Every organization, whether for profit or nonprofit, relies on the quality of their human resources above all else. And for those of us in the nonprofit world, we often rely more on unpaid human resources (volunteers) than on paid staff. But if people are not being compensated monetarily for their work, what can we do to get them through the door – and then how can we incent them to keep them coming back? It’s a tough question, so it’s no surprise that the struggle associated with recruiting and engaging volunteers  is a recurring topic here.

When recruiting for volunteers, it’s easy to become overly focused on just getting bodies – any bodies – into seats. What we need to remind ourselves is that the key to successful recruiting and engagement is to get volunteers invested in your organization’s mission.

This task can be difficult. In many organizations, volunteers are shuffled between different projects, assigned seemingly random tasks, and too often sent packing with little in the way of appreciation. But there is an easy way to get volunteers to care about your organization: tell them about the impact they are having! Simply showing someone exactly how their hard work is impacting others can be the difference between a one-time volunteer and someone who will want to be involved again and again.

Measuring Impact

Sounds easy enough, right? Tell your volunteers about how your organization is impacting the community you serve.  But many nonprofits are not measuring impact. This begs the question: if you don’t know your own impact, how can you tell your volunteers what impact they are having?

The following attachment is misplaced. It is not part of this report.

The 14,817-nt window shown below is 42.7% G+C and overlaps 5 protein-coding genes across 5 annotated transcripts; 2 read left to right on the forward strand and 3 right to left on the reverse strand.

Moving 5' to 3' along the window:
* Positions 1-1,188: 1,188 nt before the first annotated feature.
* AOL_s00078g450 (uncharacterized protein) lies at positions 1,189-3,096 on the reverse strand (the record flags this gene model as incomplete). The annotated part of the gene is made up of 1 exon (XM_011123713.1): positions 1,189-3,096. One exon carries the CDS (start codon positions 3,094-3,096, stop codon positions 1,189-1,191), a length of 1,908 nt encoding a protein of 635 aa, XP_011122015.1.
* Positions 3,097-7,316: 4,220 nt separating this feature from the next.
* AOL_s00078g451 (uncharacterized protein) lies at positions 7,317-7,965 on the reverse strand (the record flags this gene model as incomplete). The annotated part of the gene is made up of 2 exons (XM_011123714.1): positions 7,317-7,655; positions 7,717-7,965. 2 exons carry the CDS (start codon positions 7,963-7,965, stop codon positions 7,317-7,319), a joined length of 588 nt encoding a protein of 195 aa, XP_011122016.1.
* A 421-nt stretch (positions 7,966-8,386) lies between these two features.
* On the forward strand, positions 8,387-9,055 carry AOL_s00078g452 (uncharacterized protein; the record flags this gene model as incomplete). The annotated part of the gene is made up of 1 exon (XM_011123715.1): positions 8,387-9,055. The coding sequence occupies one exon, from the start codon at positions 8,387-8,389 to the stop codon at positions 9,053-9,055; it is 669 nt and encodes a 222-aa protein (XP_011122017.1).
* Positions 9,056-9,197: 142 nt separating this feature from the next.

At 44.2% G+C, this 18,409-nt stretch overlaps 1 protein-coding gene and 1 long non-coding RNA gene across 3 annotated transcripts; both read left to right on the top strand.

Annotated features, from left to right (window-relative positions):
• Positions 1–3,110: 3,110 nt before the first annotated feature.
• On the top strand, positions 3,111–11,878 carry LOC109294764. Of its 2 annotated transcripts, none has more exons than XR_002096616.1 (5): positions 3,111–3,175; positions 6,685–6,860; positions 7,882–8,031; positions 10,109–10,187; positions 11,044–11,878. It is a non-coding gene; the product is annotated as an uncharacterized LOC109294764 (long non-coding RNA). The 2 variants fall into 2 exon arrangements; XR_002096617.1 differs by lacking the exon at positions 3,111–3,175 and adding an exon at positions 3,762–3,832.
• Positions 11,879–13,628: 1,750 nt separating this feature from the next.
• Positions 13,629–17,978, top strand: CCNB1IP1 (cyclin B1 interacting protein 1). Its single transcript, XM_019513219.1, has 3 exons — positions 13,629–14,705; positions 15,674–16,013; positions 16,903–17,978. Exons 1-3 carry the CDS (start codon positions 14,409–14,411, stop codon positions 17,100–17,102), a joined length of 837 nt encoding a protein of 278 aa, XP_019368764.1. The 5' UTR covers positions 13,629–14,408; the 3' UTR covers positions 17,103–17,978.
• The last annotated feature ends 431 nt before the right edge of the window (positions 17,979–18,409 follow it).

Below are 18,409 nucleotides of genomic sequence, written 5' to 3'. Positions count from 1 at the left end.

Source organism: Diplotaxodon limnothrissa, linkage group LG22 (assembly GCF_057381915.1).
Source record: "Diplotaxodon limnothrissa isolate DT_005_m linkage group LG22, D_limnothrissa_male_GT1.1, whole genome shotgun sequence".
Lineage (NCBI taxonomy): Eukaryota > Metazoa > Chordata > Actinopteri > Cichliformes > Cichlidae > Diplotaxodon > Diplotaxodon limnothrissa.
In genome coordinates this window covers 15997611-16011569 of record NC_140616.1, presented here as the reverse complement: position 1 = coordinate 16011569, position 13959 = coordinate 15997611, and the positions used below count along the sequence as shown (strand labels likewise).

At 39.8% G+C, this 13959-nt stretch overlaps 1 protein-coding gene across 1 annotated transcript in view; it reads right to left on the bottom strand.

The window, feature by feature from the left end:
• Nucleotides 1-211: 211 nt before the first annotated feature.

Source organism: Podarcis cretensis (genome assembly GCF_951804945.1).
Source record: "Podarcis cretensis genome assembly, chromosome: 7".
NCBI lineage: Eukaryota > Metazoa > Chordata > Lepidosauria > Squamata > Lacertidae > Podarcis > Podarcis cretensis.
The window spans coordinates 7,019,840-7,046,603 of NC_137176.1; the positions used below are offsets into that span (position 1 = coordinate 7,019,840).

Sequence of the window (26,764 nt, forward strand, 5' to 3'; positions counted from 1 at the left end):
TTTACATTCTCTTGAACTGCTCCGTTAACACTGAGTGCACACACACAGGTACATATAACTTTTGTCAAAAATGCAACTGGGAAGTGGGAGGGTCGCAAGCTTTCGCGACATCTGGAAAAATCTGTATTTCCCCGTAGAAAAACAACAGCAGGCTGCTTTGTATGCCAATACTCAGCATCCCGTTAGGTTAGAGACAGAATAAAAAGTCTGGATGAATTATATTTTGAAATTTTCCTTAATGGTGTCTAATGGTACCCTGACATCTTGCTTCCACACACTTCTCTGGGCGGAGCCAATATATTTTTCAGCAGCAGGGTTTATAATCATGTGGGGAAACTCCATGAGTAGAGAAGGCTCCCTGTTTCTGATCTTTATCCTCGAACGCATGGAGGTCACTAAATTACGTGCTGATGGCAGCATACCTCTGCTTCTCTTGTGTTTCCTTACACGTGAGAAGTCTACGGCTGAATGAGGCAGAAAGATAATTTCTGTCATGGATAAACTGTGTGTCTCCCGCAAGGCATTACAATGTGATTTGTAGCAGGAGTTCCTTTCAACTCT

One method is to survey volunteers. You are probably already asking individuals for feedback, but you may be limiting the questions to ones regarding processes or team dynamics. For your next survey, consider expanding your questions to include ones like:

  • What have you observed or heard from community members this year that indicates your services made a difference to them or changed their lives?
  • Can you tell whether or not your efforts have had results? What are the indicators?
  • Did you meet the goals we mutually set for your work this year? How do you know? Do you think these were the right goals?
  • Did anything unexpected occur as a result of your volunteer activities (something that was important to our community members) this year?

These are sample questions developed by Susan Ellis of Energize, Inc. She says that asking volunteers questions like these can actually help your nonprofit describe its own impact

Impacting the Bottom Line

Jennifer Chandler, writer for the National Council of Nonprofits shared some important findings from Volunteer Trends in 2014. One of the more interesting takeaways had to do with the link between volunteers and donors. According to a 2014 Study of Donors, there is a direct correlation between the amount an individual volunteers and the amount they donate to nonprofit initiatives. The more invested an individual is in a program or an organization, the more likely they are to contribute financially to help achieve success. So recruit individuals to volunteer with you and you might just have a lifelong donor on your hands!

In light of all this, it’s clear that impact plays a significant role in the success of nonprofit organizations. It’s a complex balancing act to drive initiatives, recruit a motivated and engaged volunteer team, and ensure that your entire organization and its donors understand the impact you’re having.  And remember, even when you’re working with a team of long-term volunteers, volunteer screening is vital.

What success has your organization had with identifying your impact and sharing it with your volunteer team? Connect with us on TwitterFacebook and LinkedIn to share your success stories!

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